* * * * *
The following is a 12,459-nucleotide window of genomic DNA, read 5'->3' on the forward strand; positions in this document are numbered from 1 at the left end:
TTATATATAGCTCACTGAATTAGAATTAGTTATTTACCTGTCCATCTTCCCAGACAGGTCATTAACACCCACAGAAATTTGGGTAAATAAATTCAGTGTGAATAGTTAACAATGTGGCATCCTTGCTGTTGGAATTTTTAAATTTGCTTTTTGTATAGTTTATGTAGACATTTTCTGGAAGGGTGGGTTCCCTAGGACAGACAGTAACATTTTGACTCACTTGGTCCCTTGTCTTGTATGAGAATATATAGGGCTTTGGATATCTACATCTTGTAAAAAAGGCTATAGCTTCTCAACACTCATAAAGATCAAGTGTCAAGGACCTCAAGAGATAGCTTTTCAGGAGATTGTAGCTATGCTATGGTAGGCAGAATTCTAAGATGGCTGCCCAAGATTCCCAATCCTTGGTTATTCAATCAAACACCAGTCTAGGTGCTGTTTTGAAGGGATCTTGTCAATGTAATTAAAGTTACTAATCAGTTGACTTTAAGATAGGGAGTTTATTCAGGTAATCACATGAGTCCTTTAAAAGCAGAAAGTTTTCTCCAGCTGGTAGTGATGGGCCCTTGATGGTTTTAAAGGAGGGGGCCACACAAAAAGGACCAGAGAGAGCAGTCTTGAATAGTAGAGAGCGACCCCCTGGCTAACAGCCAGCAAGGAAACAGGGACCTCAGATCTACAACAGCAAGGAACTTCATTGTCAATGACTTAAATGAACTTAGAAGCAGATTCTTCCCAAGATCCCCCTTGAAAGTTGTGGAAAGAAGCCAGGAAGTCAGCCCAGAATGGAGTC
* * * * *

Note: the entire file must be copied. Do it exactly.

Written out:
The following is a 12,459-nucleotide window of genomic DNA, read 5'->3' on the forward strand; positions in this document are numbered from 1 at the left end:
TTATATATAGCTCACTGAATTAGAATTAGTTATTTACCTGTCCATCTTCCCAGACAGGTCATTAACACCCACAGAAATTTGGGTAAATAAATTCAGTGTGAATAGTTAACAATGTGGCATCCTTGCTGTTGGAATTTTTAAATTTGCTTTTTGTATAGTTTATGTAGACATTTTCTGGAAGGGTGGGTTCCCTAGGACAGACAGTAACATTTTGACTCACTTGGTCCCTTGTCTTGTATGAGAATATATAGGGCTTTGGATATCTACATCTTGTAAAAAAGGCTATAGCTTCTCAACACTCATAAAGATCAAGTGTCAAGGACCTCAAGAGATAGCTTTTCAGGAGATTGTAGCTATGCTATGGTAGGCAGAATTCTAAGATGGCTGCCCAAGATTCCCAATCCTTGGTTATTCAATCAAACACCAGTCTAGGTGCTGTTTTGAAGGGATCTTGTCAATGTAATTAAAGTTACTAATCAGTTGACTTTAAGATAGGGAGTTTATTCAGGTAATCACATGAGTCCTTTAAAAGCAGAAAGTTTTCTCCAGCTGGTAGTGATGGGCCCTTGATGGTTTTAAAGGAGGGGGCCACACAAAAAGGACCAGAGAGAGCAGTCTTGAATAGTAGAGAGCGACCCCCTGGCTAACAGCCAGCAAGGAAACAGGGACCTCAGATCTACAACAGCAAGGAACTTCATTGTCAATGACTTAAATGAACTTAGAAGCAGATTCTTCCCAAGATCCCCCTTGAAAGTTGTGGAAAGAAGCCAGGAAGTCAGCCCAGAATGGAGTC